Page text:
Project: PhD English, ‘Printing and Periodical Culture in the Nineteenth-Century Asylum'.
Tell us a bit about yourself.
I came to Scotland six years ago to study English Literature. After my undergraduate degree, I completed a masters in Book History at the University of Edinburgh, which made me realise that I really enjoy being near old dusty books. Pursuing a PhD was a way to stay in my natural habitat.
My main research interests lie in nineteenth-century print culture, literature and medicine. I’m also curious about the new possibilites that digital humanities open up, so I’ve recently started learning how to code.
Why did you choose Strathclyde for your postgraduate research study?
I was drawn to the supportive community of the Faculty of Humanities and Social Sciences (HASS). As soon as I was in contact with the University, I encountered academic and administrative staff who were interested in my ideas and keen to help me bring them to fruition. The support I received as early as the application process convinced me that Strathclyde was a great place to be.
Tell us about the nature of your research?
I am tracing the emergence of asylum periodicals, i.e. periodicals that were written and printed by patients in asylums. It sounds unusual, but this was a surprisingly widespread practice in nineteenth-century Scottish and American institutions. My main objective is to figure out the reasons these publications appeared around the same time on both sides of the Atlantic, the ways they were produced, and their purposes. Was publishing simply a way to pass the time, a form of occupational therapy, an attempt to promote institutions to the public or more than all that?
Luckily, copies of these publications have been preserved. Using these alongside institutional records, press accounts and other archival materials, I’m trying to see what the history of asylum periodicals can tell us about the experience of mental illness, life in institutions, and the social role of periodicals.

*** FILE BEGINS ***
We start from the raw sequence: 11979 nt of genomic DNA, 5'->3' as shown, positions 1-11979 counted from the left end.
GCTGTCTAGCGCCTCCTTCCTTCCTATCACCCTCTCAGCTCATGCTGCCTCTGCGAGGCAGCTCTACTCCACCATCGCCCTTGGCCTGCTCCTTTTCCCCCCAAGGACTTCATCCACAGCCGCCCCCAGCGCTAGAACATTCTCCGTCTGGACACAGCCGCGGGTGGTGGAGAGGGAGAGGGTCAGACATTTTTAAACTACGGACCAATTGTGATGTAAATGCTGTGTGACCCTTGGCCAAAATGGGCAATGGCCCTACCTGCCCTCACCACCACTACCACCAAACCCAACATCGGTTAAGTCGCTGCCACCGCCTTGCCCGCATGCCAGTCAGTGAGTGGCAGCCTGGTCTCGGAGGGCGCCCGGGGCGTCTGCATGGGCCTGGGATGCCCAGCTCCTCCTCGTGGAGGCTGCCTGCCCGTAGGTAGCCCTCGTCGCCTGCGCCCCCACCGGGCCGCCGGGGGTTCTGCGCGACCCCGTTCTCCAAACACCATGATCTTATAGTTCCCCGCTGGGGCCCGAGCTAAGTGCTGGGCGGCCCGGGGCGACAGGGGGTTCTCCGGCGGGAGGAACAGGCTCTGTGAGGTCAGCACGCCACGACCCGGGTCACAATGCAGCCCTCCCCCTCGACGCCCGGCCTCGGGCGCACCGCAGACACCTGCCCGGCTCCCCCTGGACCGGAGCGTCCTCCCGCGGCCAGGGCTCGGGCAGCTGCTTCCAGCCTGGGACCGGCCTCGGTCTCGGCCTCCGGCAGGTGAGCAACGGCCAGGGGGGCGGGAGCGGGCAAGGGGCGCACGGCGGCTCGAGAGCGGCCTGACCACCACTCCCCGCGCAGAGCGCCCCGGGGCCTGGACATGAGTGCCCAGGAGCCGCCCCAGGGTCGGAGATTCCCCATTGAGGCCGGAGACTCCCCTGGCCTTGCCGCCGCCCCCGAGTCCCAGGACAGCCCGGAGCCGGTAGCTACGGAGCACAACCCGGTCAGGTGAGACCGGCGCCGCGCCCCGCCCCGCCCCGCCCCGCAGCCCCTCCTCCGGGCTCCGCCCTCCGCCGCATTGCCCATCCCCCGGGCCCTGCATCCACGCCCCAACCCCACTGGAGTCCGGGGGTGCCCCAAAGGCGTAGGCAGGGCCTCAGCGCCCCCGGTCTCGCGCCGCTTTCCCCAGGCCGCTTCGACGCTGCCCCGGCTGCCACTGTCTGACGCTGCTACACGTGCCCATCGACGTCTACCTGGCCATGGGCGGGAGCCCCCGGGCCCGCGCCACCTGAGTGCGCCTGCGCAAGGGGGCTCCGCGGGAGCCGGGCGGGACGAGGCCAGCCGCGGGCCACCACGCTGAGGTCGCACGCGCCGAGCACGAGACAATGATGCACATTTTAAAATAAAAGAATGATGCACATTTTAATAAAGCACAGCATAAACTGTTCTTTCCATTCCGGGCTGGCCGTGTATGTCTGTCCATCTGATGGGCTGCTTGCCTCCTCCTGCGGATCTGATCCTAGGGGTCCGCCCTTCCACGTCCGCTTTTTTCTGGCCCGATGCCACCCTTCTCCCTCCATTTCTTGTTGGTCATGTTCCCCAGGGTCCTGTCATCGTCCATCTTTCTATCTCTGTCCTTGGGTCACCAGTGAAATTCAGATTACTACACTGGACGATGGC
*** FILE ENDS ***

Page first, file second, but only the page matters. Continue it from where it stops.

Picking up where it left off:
What do you like about your research area?
I’m really enjoying the detective work. Trying to piece together people’s stories from fragmented pieces of evidence in the archives can be very rewarding. I also love the interdisciplinarity, though it’s a bit frustrating that I can’t sum up exactly what my area is in one word: I see it as a mix of book history, periodical, literary and media studies and history of medicine. At the same time, I enjoy the freedom of playing with ideas and methods borrowed from these fields and see how they fit together and inform each other. The interdisciplinarity of my project also means that I can participate in conversations that normally remain separate. It is exciting to be able to learn from and contribute to different discussions and get feedback from people trained in disciplines other than mine.
What’s the Strathclyde research community like?
It’s composed of people who are approachable, supportive and very passionate about their research. It’s very inspiring and motivating to be surrounded by such people.
What are the Strathclyde facilities like?